Off shooting out of the country? You'll need a European Firearms Pass as well as your UK shotgun and firearms certificates

Q: I’ve been invited to shoot in France next season. Will my shotgun certificate be valid over there?

  • You will need your SGC and also a European Firearms Pass which can be obtained at no cost from your local police.
  • The airline/ferry/tunnel will want to know you are travelling with firearms. That’s easy.
  • To shoot in France you need a validated permis de chasser. For this purpose your SGC counts as a permis and can be validated for three or nine days. You can do this online via the website of the hunting federation for the department in which you will be shooting.
  • The box for the details of the permis is freeform and will accept the details of your SGC.
  • The cost will vary according to whether you wish to shoot small game or both small game and large game (deer, boar etc) and also whether you wish to shoot in just one department or more. The process only takes a few days.
  • You’re likely to be asked to show your validation at the start of the day.
  • You need to show proof of insurance. Being a member of an organisation such as BASC includes 
overseas insurance.
European Firearms pass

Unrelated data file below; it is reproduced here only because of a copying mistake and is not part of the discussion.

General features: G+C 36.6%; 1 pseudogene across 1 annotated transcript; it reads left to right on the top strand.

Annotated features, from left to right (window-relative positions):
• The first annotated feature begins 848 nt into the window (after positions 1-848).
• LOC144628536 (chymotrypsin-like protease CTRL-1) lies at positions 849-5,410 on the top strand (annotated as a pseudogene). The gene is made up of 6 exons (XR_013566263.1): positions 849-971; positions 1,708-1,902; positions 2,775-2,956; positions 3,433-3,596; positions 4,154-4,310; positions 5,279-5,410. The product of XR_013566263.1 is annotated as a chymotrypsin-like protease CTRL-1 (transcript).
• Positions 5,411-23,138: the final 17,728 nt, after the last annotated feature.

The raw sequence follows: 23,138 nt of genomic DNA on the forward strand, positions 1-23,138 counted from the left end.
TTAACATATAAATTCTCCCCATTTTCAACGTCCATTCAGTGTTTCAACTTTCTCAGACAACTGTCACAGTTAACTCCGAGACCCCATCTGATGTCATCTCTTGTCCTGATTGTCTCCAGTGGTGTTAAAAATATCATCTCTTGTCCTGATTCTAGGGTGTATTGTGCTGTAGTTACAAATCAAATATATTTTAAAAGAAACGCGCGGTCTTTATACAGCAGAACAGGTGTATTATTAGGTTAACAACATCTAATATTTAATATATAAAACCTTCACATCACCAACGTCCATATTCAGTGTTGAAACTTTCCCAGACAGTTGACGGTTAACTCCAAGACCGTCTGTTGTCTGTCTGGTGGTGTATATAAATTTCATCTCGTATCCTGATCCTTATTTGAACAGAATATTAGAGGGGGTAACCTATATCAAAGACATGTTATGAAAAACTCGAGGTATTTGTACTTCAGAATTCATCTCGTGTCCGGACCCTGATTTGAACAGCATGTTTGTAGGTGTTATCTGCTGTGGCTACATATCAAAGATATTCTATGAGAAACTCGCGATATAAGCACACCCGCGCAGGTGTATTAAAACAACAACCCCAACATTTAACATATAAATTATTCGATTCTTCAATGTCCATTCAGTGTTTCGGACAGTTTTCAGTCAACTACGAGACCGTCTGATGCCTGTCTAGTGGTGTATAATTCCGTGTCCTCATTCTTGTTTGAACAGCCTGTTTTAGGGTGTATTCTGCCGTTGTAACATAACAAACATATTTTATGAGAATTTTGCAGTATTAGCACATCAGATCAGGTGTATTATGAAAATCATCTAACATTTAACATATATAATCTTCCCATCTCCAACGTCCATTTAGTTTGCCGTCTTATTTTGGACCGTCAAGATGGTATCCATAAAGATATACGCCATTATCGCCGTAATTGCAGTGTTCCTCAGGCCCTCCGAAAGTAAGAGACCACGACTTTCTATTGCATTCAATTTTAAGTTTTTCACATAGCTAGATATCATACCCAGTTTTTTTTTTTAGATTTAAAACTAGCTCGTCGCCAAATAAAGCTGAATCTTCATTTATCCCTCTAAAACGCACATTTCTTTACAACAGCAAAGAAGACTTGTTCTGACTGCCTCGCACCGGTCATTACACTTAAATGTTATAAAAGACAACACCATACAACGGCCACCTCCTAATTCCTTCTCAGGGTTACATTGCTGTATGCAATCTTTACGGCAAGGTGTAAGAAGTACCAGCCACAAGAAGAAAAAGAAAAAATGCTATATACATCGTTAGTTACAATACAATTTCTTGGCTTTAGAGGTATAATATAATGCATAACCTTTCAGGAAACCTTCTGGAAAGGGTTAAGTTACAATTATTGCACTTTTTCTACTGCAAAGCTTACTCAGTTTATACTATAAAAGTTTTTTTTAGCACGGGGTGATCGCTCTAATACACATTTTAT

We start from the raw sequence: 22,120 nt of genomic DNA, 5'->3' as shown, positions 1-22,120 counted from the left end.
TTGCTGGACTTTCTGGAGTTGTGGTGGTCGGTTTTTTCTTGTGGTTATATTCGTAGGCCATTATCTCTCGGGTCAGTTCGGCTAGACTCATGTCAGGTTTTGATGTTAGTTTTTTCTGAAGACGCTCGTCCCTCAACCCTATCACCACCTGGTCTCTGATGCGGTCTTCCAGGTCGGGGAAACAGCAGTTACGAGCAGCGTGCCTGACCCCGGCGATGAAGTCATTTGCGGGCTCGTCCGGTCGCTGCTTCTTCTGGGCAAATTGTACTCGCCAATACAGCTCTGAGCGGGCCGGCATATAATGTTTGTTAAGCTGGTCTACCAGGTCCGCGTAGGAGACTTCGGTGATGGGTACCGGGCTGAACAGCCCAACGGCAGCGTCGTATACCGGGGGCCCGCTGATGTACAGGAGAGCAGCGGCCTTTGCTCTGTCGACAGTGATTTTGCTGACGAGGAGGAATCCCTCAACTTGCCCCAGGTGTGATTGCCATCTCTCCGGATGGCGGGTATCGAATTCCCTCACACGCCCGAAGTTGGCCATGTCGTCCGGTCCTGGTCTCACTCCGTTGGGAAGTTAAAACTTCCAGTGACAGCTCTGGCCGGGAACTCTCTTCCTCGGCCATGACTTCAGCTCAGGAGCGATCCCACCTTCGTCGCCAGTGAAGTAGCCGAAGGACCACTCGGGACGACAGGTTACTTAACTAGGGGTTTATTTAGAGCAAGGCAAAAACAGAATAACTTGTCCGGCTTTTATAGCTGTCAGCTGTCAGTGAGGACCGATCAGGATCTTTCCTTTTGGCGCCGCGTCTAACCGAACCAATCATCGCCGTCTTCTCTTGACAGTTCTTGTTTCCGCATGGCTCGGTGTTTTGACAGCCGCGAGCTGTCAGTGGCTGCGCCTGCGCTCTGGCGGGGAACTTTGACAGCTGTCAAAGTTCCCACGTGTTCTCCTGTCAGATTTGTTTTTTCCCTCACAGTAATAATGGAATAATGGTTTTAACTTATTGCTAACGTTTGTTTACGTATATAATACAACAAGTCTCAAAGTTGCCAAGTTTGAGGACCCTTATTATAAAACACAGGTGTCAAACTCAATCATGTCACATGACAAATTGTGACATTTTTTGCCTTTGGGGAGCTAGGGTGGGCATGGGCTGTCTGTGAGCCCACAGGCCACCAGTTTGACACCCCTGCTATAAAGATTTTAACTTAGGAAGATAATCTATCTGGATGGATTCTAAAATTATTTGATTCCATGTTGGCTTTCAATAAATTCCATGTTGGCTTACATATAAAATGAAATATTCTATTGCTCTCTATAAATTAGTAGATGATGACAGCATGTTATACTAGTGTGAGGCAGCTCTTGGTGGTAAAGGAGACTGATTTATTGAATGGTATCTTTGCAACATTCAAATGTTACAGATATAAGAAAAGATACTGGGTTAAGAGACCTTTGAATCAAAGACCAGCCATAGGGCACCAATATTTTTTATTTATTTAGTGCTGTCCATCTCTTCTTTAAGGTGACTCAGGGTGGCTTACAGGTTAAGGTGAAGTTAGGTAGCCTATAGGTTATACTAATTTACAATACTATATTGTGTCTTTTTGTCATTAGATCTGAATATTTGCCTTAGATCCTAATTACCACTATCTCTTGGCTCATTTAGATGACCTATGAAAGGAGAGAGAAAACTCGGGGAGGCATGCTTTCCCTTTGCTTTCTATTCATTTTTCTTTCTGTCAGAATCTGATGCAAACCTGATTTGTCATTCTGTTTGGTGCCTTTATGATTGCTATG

You will need to apply for a European firearms pass

European Firearms Pass

If you want to take your guns to another EU country then you need to get a European Firearms Pass  (EFP) even if you are already a GB holder of a Shotgun or Firearm Certificate.

You apply for an EFP by making a request to your local Firearms Licensing Office.  You should allow about two weeks for everything to be processed. There is no fee for an EFP.

The EFP supports your existing firearms or shotgun certificate and so it will expire on the same date. If the EFP is for both your shotgun certificate and your firearms licence, it will finish cover on the same day that whichever of these two certificates expires first.

If you’re planning on emigrating permanently with your guns then you need to get in touch with the Department for Business Innovation and Skills (BIS) who deal with this side of things and issue export and import licenses for firearms. In this case, you will also need to let your Firearms Licensing Office know of your plans and provide proof of export.

Keeping up to date with the laws on travelling with guns

You should also check with the embassy or consulate of your destination country to see what are the latest documentary requirements for guns.

 

Plastic gun case by Beretta

A lockable aluminium or plastic hard shell gun case is recommended for travelling with your gun, rather than a cherished leather case which may suffer damage

Other things to be aware of

  • Check your airline’s policy for travelling with guns and ammunition
  • Allow extra time at check-in (there will be special security staff dedicated to firearms)
  • You will need to declare to Customs that you are travelling with firearms and shotguns
  • A gun case is essential. We recommend a modern aluminium or plastic shell flight case which will stand up to hard wear (a cherished leather case may well be damaged in the hold).
  • Camouflage is important and any long case with stickers will look inoffensive. Our gun expert Bill Harriman used to travel with a rifle in an old trombone case with a sticker saying “Musicians Union – Keep it Live”. Think discretion.